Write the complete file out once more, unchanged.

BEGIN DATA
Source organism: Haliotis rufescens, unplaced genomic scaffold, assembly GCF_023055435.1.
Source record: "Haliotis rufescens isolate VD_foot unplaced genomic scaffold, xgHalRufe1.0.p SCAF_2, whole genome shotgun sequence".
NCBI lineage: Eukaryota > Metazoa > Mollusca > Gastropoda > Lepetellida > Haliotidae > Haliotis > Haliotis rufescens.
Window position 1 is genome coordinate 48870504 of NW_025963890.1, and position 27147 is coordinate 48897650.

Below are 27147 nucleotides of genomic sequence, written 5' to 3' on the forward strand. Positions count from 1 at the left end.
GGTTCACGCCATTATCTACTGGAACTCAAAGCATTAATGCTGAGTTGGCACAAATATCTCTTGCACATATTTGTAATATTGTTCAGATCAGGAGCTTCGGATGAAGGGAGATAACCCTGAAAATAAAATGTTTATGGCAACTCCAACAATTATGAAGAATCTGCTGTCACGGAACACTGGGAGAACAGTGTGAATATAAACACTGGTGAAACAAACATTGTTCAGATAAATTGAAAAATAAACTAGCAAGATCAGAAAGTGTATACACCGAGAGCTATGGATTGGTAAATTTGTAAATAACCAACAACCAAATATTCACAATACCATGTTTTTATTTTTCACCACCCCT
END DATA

Source organism: Haliotis rufescens, unplaced genomic scaffold, assembly GCF_023055435.1.
Source record: "Haliotis rufescens isolate VD_foot unplaced genomic scaffold, xgHalRufe1.0.p SCAF_2, whole genome shotgun sequence".
NCBI lineage: Eukaryota > Metazoa > Mollusca > Gastropoda > Lepetellida > Haliotidae > Haliotis > Haliotis rufescens.
Window position 1 is genome coordinate 48870504 of NW_025963890.1, and position 27147 is coordinate 48897650.

Below are 27147 nucleotides of genomic sequence, written 5' to 3' on the forward strand. Positions count from 1 at the left end.
GGTTCACGCCATTATCTACTGGAACTCAAAGCATTAATGCTGAGTTGGCACAAATATCTCTTGCACATATTTGTAATATTGTTCAGATCAGGAGCTTCGGATGAAGGGAGATAACCCTGAAAATAAAATGTTTATGGCAACTCCAACAATTATGAAGAATCTGCTGTCACGGAACACTGGGAGAACAGTGTGAATATAAACACTGGTGAAACAAACATTGTTCAGATAAATTGAAAAATAAACTAGCAAGATCAGAAAGTGTATACACCGAGAGCTATGGATTGGTAAATTTGTAAATAACCAACAACCAAATATTCACAATACCATGTTTTTATTTTTCACCACCCCT